The Fine Line Between Self Awareness and Intellectualization

Intellectualization, lady holding finger up to her head.

If you’ve read self development books, been to therapy, studied psychology or follow emotional intelligence, therapy or trauma informed accounts on social media, chances are you’ve developed a good deal of self awareness about your “stuff”.

We’ve all been handed experiences or circumstances in our lives that are traumatic or deeply challenging in some way, and learning about the impact of that is CRUCIAL if we want to break generational chains, so we can live and do better.

There is a point of diminishing returns when all we have is an intellectual understanding of it. However, staying in an intellectual place about it can be a defensive strategy in disguise.

Sometimes this is what’s actually in the way of making progress. Let’s break this down.

First, what is Intellectualization?

It’s a defense mechanism. The APA dictionary of Psychology defines it as a defense mechanism in which conflicts or emotional problems are dealt with abstractly or concealed by excessive intellectual activity. This means that in order to avoid emotions that are uncomfortable or cause stress, people use intellectualization to reason about a problem.

Defense mechanisms are unconsciously employed when thoughts or emotions are too overwhelming for the psyche. They are protective mechanisms and if you’re human, you use them. The goal is to know about what they are and which ones you use regularly. (check out our previous blog post for more info on this)

How do you know if you’re intellectualizing rather than simply being self aware?

One way to know if you are intellectualizing is if you feel disconnected from what you’re talking about. For example: you tell a story about a traumatic or challenging experience, but you feel nothing. 

Self awareness is when you can evaluate and manage your emotions and behavior and understand how you come across to others; you are connected to your emotions and can identify them. 

“Intellectualizing emotions, then, is the process of giving emotions to the mind by articulating the emotion — the why and what, the potential causes, the related thoughts and cognition — rather than just feeling it.”  (Derisz, Ricky. “What does it mean to intellectualize emotions?” Goal Cast. www.goalcast.com/intellectualizing-emotions/)

If you feel like you’ve told the story a million times and still don’t see where it’s having an impact in your life. You might say “the past is in the past”.

If you often say things like “I have abandonment issues” and nothing really changes, it might be because understanding them and referring to that understanding is the bulk of the work you’ve done around those issues.  The result of iIntellectualization is staying stagnant. The next step is to work through the feelings you have associated with it. This requires practice.

What to do about it?

First of all, it’s huge to have self awareness in the first place, now you’re just going to build on that.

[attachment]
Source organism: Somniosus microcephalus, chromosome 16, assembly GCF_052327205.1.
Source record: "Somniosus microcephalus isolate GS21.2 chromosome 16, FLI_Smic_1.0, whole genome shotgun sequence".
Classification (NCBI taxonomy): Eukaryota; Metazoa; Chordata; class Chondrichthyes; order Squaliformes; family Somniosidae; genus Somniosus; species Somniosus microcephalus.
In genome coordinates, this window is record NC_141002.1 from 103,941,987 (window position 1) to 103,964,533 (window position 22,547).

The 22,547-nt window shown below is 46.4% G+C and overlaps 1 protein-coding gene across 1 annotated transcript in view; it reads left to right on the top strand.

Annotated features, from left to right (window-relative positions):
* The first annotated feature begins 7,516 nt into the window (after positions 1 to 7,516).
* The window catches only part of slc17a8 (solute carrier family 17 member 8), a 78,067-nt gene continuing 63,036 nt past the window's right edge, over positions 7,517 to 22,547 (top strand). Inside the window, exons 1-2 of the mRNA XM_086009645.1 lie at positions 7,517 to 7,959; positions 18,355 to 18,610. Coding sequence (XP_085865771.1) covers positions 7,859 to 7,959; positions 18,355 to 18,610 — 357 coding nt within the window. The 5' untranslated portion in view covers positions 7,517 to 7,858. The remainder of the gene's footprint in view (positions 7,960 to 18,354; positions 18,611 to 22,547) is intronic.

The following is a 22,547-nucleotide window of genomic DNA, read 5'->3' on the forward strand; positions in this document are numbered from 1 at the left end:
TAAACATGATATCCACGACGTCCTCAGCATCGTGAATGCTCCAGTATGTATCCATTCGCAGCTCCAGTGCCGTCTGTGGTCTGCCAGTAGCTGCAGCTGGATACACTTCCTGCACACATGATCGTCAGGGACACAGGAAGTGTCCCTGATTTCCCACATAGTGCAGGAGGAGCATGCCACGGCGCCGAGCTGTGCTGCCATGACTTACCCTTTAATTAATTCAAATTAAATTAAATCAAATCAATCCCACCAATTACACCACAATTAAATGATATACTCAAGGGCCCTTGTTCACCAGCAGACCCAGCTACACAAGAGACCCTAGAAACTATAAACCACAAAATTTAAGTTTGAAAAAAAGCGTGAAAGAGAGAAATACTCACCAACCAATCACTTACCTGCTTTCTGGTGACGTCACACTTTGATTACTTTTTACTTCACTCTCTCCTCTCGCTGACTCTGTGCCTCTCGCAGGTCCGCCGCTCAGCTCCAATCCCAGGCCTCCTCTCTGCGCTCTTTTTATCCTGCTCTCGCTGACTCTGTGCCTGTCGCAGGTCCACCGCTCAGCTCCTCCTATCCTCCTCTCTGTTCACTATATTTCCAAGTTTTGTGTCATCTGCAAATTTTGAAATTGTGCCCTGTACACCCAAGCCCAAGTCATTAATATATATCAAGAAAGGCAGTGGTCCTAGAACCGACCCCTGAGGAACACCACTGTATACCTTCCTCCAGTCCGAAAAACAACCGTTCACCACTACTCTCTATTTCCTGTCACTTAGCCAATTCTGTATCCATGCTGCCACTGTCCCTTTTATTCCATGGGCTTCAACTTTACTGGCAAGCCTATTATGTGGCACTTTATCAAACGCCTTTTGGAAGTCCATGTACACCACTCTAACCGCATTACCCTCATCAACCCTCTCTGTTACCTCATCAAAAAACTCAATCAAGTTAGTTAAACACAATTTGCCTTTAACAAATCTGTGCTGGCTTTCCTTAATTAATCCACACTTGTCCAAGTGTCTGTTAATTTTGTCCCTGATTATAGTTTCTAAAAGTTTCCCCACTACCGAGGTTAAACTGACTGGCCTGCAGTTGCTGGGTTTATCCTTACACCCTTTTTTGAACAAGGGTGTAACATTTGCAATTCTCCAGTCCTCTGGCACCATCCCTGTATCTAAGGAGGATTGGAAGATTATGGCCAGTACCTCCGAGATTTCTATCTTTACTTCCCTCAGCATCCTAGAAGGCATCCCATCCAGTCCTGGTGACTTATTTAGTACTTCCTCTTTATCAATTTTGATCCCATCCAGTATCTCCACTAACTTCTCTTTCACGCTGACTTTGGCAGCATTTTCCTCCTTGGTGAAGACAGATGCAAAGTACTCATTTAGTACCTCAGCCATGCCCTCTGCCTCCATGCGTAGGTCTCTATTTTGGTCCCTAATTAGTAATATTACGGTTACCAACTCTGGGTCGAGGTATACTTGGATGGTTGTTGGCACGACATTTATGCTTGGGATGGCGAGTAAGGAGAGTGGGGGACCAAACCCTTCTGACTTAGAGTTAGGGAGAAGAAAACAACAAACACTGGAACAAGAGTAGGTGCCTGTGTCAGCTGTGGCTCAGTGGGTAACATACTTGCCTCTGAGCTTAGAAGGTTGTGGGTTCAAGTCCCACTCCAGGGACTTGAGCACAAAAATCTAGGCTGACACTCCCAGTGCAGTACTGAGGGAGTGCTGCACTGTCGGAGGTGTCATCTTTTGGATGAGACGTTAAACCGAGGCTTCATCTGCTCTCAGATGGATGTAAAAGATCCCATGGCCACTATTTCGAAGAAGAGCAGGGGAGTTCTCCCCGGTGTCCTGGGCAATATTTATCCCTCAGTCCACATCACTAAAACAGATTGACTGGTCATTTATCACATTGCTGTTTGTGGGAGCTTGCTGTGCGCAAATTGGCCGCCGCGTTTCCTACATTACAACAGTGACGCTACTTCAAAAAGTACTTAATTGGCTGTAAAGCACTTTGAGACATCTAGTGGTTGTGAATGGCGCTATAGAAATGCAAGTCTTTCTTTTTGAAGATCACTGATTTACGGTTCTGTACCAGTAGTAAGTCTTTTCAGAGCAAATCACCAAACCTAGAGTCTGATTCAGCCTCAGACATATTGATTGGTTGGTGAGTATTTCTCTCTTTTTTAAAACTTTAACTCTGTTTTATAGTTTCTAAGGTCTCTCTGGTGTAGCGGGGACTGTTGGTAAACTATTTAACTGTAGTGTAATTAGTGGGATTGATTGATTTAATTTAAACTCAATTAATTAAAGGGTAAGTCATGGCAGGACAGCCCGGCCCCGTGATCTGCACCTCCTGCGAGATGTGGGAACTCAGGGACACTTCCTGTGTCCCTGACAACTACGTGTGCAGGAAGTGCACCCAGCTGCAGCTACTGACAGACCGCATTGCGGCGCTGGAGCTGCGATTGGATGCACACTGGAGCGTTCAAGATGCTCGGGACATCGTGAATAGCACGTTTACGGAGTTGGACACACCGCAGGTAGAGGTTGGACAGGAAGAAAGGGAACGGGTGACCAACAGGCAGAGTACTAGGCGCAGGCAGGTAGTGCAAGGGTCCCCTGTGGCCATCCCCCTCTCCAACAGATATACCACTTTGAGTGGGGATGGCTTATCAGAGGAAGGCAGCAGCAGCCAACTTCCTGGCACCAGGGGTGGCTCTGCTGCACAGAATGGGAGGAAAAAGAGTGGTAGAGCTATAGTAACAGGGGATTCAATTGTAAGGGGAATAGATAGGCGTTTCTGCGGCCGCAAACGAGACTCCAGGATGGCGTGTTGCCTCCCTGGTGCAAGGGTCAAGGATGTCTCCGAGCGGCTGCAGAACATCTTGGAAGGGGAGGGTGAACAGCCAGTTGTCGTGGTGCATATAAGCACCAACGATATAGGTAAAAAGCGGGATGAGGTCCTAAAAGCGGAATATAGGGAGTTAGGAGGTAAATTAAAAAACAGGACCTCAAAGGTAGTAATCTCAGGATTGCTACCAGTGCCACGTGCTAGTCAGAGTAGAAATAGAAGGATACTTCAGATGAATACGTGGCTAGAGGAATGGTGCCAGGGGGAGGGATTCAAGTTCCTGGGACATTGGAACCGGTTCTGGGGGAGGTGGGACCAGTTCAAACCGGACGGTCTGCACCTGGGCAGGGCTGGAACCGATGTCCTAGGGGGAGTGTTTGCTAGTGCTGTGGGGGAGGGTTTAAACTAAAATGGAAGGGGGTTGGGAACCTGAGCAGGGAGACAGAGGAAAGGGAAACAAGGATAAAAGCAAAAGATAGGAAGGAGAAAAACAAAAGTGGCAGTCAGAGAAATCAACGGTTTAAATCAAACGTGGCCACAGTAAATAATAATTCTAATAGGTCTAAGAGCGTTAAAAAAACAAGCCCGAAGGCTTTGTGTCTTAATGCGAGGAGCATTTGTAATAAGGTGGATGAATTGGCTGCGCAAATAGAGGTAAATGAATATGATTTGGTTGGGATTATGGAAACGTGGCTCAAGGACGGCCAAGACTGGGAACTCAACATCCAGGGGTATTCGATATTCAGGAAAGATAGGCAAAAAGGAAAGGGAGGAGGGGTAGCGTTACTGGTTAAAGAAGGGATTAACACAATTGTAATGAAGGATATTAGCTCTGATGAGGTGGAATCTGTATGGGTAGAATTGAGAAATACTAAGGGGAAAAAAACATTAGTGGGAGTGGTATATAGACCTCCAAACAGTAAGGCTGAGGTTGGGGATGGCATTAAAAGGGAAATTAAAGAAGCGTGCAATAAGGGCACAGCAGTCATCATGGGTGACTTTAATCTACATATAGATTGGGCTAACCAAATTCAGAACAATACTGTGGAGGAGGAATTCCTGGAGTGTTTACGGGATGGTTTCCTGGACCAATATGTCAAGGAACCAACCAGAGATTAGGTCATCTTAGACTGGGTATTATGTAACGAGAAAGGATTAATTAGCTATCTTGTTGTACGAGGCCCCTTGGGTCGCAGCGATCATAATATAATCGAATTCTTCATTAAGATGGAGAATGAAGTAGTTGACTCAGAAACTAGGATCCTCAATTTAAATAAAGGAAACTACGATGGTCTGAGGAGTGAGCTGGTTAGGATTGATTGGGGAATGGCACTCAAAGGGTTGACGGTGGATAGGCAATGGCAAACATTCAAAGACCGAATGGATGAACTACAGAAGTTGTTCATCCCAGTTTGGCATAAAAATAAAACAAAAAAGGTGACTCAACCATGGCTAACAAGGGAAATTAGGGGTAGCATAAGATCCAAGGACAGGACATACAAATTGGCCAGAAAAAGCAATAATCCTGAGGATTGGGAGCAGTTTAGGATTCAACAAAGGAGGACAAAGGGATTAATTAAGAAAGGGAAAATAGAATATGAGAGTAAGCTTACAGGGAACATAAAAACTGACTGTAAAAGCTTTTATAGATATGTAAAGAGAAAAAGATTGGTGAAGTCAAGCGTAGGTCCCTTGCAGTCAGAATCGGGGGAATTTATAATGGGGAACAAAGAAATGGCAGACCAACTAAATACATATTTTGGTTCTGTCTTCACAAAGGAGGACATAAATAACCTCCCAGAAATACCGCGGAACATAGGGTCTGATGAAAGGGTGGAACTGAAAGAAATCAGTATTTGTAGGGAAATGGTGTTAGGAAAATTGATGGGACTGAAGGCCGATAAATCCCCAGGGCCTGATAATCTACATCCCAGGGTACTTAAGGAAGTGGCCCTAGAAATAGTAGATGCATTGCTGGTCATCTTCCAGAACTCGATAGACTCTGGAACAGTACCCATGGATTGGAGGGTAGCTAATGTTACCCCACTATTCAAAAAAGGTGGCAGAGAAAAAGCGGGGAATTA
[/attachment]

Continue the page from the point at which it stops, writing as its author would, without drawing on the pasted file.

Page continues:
Notice when you get triggered. Being triggered means you have an emotional reaction to something and it is more than just feeling a little uneasy.  

“Feeling triggered isn’t just about something rubbing you the wrong way. For someone with a history of trauma, being around anything that reminds them of a traumatic experience can make them feel like they’re experiencing the trauma all over again.” (Cuncic, Arlin. “What Does It Mean to Be ‘Triggered – Types of Triggering Events and Coping Strategies” Very Well Mind. March 10, 2022. www.verywellmind.com/what-does-it-mean-to-be-triggered-4175432)

A trigger can come from within (internal) or it can come from your environment (external). It’s OK if you don’t understand your reaction, but notice when it happens. The feeling causing the reaction is the connection point. This is where you can actually make a difference.  For example: if you have abandonment issues, you might feel really triggered when someone doesn’t respond to your messages.  Working with those feelings (rather than just knowing it came from your childhood) is what makes the real difference.

A therapist can help with this. A therapist might do some somatic strategies with you to support you in completing emotion. Or it might be helpful to do artwork (we do art therapy here at One Heart with Registered Art Therapists) to process triggers or emotions or suggest ways to approach healing behaviorally so you can learn to respond to triggers in a more healthy way.

Make sure you are not just using labels like, “well, I self abandon” and then just stop there as if that’s how you’ll always be. Once you have self awareness, it’s important you work with that awareness so you can grow through your experiences rather than simply repeat them.

It can feel so good to understand why you do what you do, which is why it is so helpful to learn about human behavior, trauma, relationship dynamics and attachment styles. Just make sure you don’t stop there with just understanding. It will simply be a cute concept and there will be nothing different, or worse; you “get it” but you still find yourself repeating the same patterns. Then you’ll  feel like all your effort to become self aware doesn’t even make a difference. 

It absolutely makes a difference, there’s just a next step you need to move on to.

Practicing self-awareness will help you become more intentional in how you interact with others and how to live an empowered life. Intellectualization will result in avoiding problems and not allowing yourself to feel necessary emotions so that you can move forward.  Developing healthier coping skills can take time and effort.  Contact us today, we can help!

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